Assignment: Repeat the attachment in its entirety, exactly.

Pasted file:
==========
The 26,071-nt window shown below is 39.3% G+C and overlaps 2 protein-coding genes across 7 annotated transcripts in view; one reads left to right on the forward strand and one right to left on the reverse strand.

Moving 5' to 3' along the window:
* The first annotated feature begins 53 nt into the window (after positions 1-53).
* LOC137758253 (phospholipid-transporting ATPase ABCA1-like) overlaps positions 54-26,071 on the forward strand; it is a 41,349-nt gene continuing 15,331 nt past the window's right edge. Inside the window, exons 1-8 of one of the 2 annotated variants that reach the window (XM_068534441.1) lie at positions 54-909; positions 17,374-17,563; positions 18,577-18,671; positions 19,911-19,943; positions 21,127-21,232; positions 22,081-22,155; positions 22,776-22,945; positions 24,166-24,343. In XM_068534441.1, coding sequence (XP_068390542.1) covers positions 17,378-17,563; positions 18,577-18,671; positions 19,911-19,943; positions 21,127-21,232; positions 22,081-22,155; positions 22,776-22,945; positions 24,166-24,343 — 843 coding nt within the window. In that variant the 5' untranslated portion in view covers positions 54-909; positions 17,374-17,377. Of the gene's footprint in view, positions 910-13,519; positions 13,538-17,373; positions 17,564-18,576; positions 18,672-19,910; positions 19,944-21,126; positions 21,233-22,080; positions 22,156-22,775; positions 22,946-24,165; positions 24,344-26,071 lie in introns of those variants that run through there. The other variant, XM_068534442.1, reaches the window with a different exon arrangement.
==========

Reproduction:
The 26,071-nt window shown below is 39.3% G+C and overlaps 2 protein-coding genes across 7 annotated transcripts in view; one reads left to right on the forward strand and one right to left on the reverse strand.

Moving 5' to 3' along the window:
* The first annotated feature begins 53 nt into the window (after positions 1-53).
* LOC137758253 (phospholipid-transporting ATPase ABCA1-like) overlaps positions 54-26,071 on the forward strand; it is a 41,349-nt gene continuing 15,331 nt past the window's right edge. Inside the window, exons 1-8 of one of the 2 annotated variants that reach the window (XM_068534441.1) lie at positions 54-909; positions 17,374-17,563; positions 18,577-18,671; positions 19,911-19,943; positions 21,127-21,232; positions 22,081-22,155; positions 22,776-22,945; positions 24,166-24,343. In XM_068534441.1, coding sequence (XP_068390542.1) covers positions 17,378-17,563; positions 18,577-18,671; positions 19,911-19,943; positions 21,127-21,232; positions 22,081-22,155; positions 22,776-22,945; positions 24,166-24,343 — 843 coding nt within the window. In that variant the 5' untranslated portion in view covers positions 54-909; positions 17,374-17,377. Of the gene's footprint in view, positions 910-13,519; positions 13,538-17,373; positions 17,564-18,576; positions 18,672-19,910; positions 19,944-21,126; positions 21,233-22,080; positions 22,156-22,775; positions 22,946-24,165; positions 24,344-26,071 lie in introns of those variants that run through there. The other variant, XM_068534442.1, reaches the window with a different exon arrangement.